HealthDay News — Sonography-guided hyaluronic acid injection may yield better results than surface anatomy-guided injection in patients with knee osteoarthritis, according to a study published online in the International Journal of Rheumatic Diseases.

Nahid Kianmehr, MD, from Iran University in Tehran, and colleagues compared the effect of sonographic-guided versus blind knee injection of hyaluronic acid among 61 patients with primary knee osteoarthritis.

The researchers found that all scores in the Western Ontario and McMaster Universities Osteoarthritis Index pain and function subscales changed significantly in both short- and long-term follow-up. However, in those who had received intra-articular injection under the guidance of sonography, the mean differences at 6 and 12 weeks were significantly higher for both the pain and function subscales.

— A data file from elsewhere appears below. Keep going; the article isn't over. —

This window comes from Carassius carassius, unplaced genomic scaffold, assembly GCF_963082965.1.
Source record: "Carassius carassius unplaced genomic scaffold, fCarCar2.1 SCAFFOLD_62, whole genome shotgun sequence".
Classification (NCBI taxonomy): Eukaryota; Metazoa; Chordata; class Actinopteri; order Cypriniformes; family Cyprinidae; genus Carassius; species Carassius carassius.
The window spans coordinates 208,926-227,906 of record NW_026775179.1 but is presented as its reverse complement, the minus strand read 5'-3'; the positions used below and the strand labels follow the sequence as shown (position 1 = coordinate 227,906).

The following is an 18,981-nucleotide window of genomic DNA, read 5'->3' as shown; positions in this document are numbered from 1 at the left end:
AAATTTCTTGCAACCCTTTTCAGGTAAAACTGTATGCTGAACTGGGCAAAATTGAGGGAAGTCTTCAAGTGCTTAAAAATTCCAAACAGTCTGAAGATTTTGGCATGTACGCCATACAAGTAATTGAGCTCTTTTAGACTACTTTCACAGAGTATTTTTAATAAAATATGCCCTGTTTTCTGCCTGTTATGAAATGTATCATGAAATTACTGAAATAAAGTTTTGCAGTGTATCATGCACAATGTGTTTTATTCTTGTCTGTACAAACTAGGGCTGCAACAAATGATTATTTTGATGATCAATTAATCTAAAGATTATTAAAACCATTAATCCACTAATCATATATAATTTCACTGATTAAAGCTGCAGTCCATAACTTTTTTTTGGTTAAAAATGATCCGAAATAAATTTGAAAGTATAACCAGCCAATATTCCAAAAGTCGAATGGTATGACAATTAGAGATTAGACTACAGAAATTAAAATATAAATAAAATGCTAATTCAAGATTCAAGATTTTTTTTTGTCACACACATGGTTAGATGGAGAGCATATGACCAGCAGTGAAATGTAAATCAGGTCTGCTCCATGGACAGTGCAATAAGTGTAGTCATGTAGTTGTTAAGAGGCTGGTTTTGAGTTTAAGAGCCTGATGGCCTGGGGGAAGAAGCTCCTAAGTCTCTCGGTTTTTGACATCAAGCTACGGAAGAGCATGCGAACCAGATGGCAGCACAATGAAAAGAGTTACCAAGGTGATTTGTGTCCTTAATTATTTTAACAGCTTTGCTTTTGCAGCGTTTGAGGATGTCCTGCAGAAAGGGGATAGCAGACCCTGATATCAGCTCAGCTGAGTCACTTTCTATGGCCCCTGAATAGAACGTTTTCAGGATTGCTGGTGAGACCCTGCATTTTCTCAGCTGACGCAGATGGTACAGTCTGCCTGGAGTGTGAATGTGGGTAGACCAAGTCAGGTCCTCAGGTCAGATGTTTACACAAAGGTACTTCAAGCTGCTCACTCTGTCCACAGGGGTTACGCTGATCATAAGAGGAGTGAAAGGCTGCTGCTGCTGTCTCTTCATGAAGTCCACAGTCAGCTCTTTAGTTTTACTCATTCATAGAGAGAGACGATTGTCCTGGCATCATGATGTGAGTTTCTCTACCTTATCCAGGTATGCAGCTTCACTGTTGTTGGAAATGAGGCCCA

At 6 weeks, the mean in differences of the 10-cm visual analogue scale (both at rest and after 50-feet walk) was statistically significant in both groups, but did not remain significant after 12 weeks.

“Application of sonography might improve the response of patients to intra-articular injection of hyaluronic acid, at least in certain clinical indices,” the authors wrote.

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Reference

Kianmehr N, Hasanzadeh A, Naderi F, Khajoei S, Haghighi A. A randomized blinded comparative study of clinical response to surface anatomy guided injection versus sonography guided injection of hyaloronic acid in patients with primary knee osteoarthritis [published online August 9, 2017]. Int J Rheum Dis. doi:10.1111/1756-185X.13123